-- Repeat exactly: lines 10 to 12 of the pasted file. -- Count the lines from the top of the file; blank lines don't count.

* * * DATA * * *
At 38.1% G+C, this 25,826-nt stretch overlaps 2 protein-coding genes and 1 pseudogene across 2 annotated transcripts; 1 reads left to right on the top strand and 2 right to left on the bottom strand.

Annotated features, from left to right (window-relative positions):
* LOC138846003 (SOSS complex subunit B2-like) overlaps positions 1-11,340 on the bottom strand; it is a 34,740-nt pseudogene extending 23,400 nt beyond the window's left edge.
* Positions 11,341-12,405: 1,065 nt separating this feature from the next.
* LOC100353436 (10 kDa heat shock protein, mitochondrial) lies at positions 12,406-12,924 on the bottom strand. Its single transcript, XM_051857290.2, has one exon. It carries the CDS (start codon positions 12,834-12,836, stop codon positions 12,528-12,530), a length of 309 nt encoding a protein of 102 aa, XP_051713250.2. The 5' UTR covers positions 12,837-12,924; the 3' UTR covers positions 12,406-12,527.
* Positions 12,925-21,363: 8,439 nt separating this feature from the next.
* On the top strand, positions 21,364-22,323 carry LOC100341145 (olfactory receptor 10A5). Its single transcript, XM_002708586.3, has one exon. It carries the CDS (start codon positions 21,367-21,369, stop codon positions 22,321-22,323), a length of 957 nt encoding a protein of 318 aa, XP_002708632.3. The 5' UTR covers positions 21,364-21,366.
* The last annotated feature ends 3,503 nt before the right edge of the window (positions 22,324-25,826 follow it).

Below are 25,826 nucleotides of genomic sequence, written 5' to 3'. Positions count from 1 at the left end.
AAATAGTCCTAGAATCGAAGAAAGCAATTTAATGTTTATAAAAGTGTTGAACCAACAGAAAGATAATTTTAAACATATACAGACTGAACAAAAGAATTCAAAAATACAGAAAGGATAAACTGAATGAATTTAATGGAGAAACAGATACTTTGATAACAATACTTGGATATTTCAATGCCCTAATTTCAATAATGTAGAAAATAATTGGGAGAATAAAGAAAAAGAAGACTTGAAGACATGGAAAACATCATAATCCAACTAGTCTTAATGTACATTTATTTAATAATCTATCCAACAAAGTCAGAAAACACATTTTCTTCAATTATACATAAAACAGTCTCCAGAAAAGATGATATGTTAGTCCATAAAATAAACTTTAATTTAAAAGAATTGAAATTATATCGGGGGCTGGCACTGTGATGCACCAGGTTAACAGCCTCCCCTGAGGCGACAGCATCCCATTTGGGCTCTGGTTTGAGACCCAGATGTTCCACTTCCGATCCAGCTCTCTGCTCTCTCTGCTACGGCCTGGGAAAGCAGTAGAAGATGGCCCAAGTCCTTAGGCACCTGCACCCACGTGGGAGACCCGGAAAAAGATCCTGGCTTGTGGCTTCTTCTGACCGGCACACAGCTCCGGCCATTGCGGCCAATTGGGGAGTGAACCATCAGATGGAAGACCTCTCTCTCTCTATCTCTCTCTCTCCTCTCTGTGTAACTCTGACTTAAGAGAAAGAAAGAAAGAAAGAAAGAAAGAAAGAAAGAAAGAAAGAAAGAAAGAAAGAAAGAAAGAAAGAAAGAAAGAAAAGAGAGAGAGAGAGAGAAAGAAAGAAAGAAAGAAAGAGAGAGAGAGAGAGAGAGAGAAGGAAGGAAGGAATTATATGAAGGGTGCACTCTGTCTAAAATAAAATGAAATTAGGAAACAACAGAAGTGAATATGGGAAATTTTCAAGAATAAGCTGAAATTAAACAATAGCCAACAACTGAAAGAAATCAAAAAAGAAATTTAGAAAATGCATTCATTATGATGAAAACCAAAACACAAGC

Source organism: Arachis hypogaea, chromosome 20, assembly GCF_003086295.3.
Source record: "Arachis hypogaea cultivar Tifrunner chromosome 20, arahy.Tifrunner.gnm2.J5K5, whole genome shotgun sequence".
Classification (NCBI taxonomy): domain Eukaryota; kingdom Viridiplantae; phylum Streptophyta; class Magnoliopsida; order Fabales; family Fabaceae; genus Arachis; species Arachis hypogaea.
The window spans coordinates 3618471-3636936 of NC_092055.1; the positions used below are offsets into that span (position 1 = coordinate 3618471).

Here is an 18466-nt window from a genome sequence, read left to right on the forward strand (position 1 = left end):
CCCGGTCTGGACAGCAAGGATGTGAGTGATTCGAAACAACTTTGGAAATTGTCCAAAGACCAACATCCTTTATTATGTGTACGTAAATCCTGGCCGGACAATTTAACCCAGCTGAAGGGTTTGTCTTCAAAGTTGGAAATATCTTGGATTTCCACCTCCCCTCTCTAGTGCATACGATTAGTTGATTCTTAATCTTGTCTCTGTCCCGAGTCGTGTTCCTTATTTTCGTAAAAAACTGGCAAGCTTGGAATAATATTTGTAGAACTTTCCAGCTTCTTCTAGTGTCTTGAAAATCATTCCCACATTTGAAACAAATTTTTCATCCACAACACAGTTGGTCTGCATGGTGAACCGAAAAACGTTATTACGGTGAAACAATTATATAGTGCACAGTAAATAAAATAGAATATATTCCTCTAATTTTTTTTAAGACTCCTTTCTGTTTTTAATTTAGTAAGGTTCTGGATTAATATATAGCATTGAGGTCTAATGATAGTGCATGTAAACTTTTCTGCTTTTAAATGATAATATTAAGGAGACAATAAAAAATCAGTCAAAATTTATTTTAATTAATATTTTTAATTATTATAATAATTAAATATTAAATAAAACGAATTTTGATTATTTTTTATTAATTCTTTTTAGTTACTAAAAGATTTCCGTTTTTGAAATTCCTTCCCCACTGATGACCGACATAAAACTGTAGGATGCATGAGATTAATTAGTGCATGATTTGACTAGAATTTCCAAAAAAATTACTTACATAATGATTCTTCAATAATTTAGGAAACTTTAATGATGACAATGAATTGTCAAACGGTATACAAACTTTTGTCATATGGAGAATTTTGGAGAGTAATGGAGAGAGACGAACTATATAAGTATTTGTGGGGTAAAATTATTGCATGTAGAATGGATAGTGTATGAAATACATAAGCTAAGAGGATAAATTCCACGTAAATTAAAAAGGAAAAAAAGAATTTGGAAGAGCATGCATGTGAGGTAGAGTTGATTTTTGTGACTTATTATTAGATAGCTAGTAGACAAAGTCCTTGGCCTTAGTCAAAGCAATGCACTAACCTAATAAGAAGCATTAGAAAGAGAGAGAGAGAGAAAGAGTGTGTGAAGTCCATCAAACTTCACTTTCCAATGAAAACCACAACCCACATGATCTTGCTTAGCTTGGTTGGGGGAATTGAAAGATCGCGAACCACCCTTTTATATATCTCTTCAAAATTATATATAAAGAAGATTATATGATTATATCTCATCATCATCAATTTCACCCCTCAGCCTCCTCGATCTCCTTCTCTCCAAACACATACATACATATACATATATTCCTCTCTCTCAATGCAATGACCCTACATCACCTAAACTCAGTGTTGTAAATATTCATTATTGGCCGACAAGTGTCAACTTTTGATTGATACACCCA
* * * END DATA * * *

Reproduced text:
AAATAGTCCTAGAATCGAAGAAAGCAATTTAATGTTTATAAAAGTGTTGAACCAACAGAAAGATAATTTTAAACATATACAGACTGAACAAAAGAATTCAAAAATACAGAAAGGATAAACTGAATGAATTTAATGGAGAAACAGATACTTTGATAACAATACTTGGATATTTCAATGCCCTAATTTCAATAATGTAGAAAATAATTGGGAGAATAAAGAAAAAGAAGACTTGAAGACATGGAAAACATCATAATCCAACTAGTCTTAATGTACATTTATTTAATAATCTATCCAACAAAGTCAGAAAACACATTTTCTTCAATTATACATAAAACAGTCTCCAGAAAAGATGATATGTTAGTCCATAAAATAAACTTTAATTTAAAAGAATTGAAATTATATCGGGGGCTGGCACTGTGATGCACCAGGTTAACAGCCTCCCCTGAGGCGACAGCATCCCATTTGGGCTCTGGTTTGAGACCCAGATGTTCCACTTCCGATCCAGCTCTCTGCTCTCTCTGCTACGGCCTGGGAAAGCAGTAGAAGATGGCCCAAGTCCTTAGGCACCTGCACCCACGTGGGAGACCCGGAAAAAGATCCTGGCTTGTGGCTTCTTCTGACCGGCACACAGCTCCGGCCATTGCGGCCAATTGGGGAGTGAACCATCAGATGGAAGACCTCTCTCTCTCTATCTCTCTCTCTCCTCTCTGTGTAACTCTGACTTAAGAGAAAGAAAGAAAGAAAGAAAGAAAGAAAGAAAGAAAGAAAGAAAGAAAGAAAGAAAGAAAGAAAGAAAGAAAGAAAAGAGAGAGAGAGAGAGAAAGAAAGAAAGAAAGAAAGAGAGAGAGAGAGAGAGAGAGAAGGAAGGAAGGAATTATATGAAGGGTGCACTCTGTCTAAAATAAAATGAAATTAGGAAACAACAGAAGTGAATATGGGAAATTTTCAAGAATAAGCTGAAATTAAACAATAGCCAACAACTGAAAGAAATCAAAAAAGAAATTTAGAAAATGCATTCATTATGATGAAAACCAAAACACAAGC

Source organism: Arachis hypogaea, chromosome 20, assembly GCF_003086295.3.
Source record: "Arachis hypogaea cultivar Tifrunner chromosome 20, arahy.Tifrunner.gnm2.J5K5, whole genome shotgun sequence".